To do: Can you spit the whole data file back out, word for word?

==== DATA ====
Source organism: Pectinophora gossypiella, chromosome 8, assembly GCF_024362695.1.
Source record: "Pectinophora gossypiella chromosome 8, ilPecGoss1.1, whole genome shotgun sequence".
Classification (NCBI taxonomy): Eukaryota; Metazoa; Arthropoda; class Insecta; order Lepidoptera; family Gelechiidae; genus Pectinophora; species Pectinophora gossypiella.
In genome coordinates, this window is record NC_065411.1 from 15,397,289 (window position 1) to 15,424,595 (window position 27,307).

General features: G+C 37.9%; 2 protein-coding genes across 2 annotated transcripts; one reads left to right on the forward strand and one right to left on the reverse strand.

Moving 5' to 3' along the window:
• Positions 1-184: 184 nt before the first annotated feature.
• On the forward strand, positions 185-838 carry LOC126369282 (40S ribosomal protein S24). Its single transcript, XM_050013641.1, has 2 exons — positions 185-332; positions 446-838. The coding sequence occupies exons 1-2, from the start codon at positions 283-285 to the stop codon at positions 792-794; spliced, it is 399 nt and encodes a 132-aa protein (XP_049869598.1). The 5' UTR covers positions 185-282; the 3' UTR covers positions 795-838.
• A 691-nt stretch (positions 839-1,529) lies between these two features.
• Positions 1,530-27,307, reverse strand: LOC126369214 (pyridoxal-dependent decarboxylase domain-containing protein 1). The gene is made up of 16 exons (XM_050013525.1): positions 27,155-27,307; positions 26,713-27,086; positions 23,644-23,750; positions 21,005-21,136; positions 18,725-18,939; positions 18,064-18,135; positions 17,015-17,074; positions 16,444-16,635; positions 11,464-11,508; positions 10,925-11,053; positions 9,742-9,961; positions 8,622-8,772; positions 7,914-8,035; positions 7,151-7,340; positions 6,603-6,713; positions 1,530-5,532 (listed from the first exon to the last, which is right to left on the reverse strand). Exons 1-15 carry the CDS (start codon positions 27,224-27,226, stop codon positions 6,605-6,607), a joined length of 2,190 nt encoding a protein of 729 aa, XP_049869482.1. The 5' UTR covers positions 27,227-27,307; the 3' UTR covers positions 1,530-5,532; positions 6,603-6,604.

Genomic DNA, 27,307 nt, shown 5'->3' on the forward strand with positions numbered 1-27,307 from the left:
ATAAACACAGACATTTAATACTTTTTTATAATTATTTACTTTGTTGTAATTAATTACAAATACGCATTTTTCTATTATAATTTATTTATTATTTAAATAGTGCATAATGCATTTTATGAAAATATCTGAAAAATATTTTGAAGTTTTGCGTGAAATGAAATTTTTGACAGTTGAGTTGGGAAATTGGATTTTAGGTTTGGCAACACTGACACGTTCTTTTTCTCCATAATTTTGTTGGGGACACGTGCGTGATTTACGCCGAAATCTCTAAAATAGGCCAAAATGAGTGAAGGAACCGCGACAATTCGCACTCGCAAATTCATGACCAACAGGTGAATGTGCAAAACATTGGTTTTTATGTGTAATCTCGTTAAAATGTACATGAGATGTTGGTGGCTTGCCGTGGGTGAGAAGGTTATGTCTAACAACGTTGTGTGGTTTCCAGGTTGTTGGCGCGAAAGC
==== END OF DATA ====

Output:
Source organism: Pectinophora gossypiella, chromosome 8, assembly GCF_024362695.1.
Source record: "Pectinophora gossypiella chromosome 8, ilPecGoss1.1, whole genome shotgun sequence".
Classification (NCBI taxonomy): Eukaryota; Metazoa; Arthropoda; class Insecta; order Lepidoptera; family Gelechiidae; genus Pectinophora; species Pectinophora gossypiella.
In genome coordinates, this window is record NC_065411.1 from 15,397,289 (window position 1) to 15,424,595 (window position 27,307).

General features: G+C 37.9%; 2 protein-coding genes across 2 annotated transcripts; one reads left to right on the forward strand and one right to left on the reverse strand.

Moving 5' to 3' along the window:
• Positions 1-184: 184 nt before the first annotated feature.
• On the forward strand, positions 185-838 carry LOC126369282 (40S ribosomal protein S24). Its single transcript, XM_050013641.1, has 2 exons — positions 185-332; positions 446-838. The coding sequence occupies exons 1-2, from the start codon at positions 283-285 to the stop codon at positions 792-794; spliced, it is 399 nt and encodes a 132-aa protein (XP_049869598.1). The 5' UTR covers positions 185-282; the 3' UTR covers positions 795-838.
• A 691-nt stretch (positions 839-1,529) lies between these two features.
• Positions 1,530-27,307, reverse strand: LOC126369214 (pyridoxal-dependent decarboxylase domain-containing protein 1). The gene is made up of 16 exons (XM_050013525.1): positions 27,155-27,307; positions 26,713-27,086; positions 23,644-23,750; positions 21,005-21,136; positions 18,725-18,939; positions 18,064-18,135; positions 17,015-17,074; positions 16,444-16,635; positions 11,464-11,508; positions 10,925-11,053; positions 9,742-9,961; positions 8,622-8,772; positions 7,914-8,035; positions 7,151-7,340; positions 6,603-6,713; positions 1,530-5,532 (listed from the first exon to the last, which is right to left on the reverse strand). Exons 1-15 carry the CDS (start codon positions 27,224-27,226, stop codon positions 6,605-6,607), a joined length of 2,190 nt encoding a protein of 729 aa, XP_049869482.1. The 5' UTR covers positions 27,227-27,307; the 3' UTR covers positions 1,530-5,532; positions 6,603-6,604.

Genomic DNA, 27,307 nt, shown 5'->3' on the forward strand with positions numbered 1-27,307 from the left:
ATAAACACAGACATTTAATACTTTTTTATAATTATTTACTTTGTTGTAATTAATTACAAATACGCATTTTTCTATTATAATTTATTTATTATTTAAATAGTGCATAATGCATTTTATGAAAATATCTGAAAAATATTTTGAAGTTTTGCGTGAAATGAAATTTTTGACAGTTGAGTTGGGAAATTGGATTTTAGGTTTGGCAACACTGACACGTTCTTTTTCTCCATAATTTTGTTGGGGACACGTGCGTGATTTACGCCGAAATCTCTAAAATAGGCCAAAATGAGTGAAGGAACCGCGACAATTCGCACTCGCAAATTCATGACCAACAGGTGAATGTGCAAAACATTGGTTTTTATGTGTAATCTCGTTAAAATGTACATGAGATGTTGGTGGCTTGCCGTGGGTGAGAAGGTTATGTCTAACAACGTTGTGTGGTTTCCAGGTTGTTGGCGCGAAAGC